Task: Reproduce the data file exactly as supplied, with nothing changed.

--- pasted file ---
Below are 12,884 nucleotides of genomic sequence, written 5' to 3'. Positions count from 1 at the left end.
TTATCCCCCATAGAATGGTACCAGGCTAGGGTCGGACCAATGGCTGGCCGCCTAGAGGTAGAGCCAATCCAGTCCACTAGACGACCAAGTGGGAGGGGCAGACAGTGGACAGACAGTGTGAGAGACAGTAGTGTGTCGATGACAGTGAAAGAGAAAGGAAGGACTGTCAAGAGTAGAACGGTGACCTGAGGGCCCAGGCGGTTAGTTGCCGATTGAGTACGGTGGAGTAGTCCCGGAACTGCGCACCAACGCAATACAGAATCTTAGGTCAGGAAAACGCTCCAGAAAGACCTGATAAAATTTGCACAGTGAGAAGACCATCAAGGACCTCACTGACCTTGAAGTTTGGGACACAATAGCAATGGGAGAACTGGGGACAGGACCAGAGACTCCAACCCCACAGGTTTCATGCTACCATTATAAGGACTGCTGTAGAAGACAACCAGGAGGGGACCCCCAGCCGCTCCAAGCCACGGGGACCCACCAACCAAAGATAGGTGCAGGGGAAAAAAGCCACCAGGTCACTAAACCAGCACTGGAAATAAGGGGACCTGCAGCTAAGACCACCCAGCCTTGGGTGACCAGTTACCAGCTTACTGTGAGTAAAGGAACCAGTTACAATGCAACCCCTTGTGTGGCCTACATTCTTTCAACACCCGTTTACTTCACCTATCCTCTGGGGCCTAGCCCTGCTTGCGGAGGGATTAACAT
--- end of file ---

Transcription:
Below are 12,884 nucleotides of genomic sequence, written 5' to 3'. Positions count from 1 at the left end.
TTATCCCCCATAGAATGGTACCAGGCTAGGGTCGGACCAATGGCTGGCCGCCTAGAGGTAGAGCCAATCCAGTCCACTAGACGACCAAGTGGGAGGGGCAGACAGTGGACAGACAGTGTGAGAGACAGTAGTGTGTCGATGACAGTGAAAGAGAAAGGAAGGACTGTCAAGAGTAGAACGGTGACCTGAGGGCCCAGGCGGTTAGTTGCCGATTGAGTACGGTGGAGTAGTCCCGGAACTGCGCACCAACGCAATACAGAATCTTAGGTCAGGAAAACGCTCCAGAAAGACCTGATAAAATTTGCACAGTGAGAAGACCATCAAGGACCTCACTGACCTTGAAGTTTGGGACACAATAGCAATGGGAGAACTGGGGACAGGACCAGAGACTCCAACCCCACAGGTTTCATGCTACCATTATAAGGACTGCTGTAGAAGACAACCAGGAGGGGACCCCCAGCCGCTCCAAGCCACGGGGACCCACCAACCAAAGATAGGTGCAGGGGAAAAAAGCCACCAGGTCACTAAACCAGCACTGGAAATAAGGGGACCTGCAGCTAAGACCACCCAGCCTTGGGTGACCAGTTACCAGCTTACTGTGAGTAAAGGAACCAGTTACAATGCAACCCCTTGTGTGGCCTACATTCTTTCAACACCCGTTTACTTCACCTATCCTCTGGGGCCTAGCCCTGCTTGCGGAGGGATTAACAT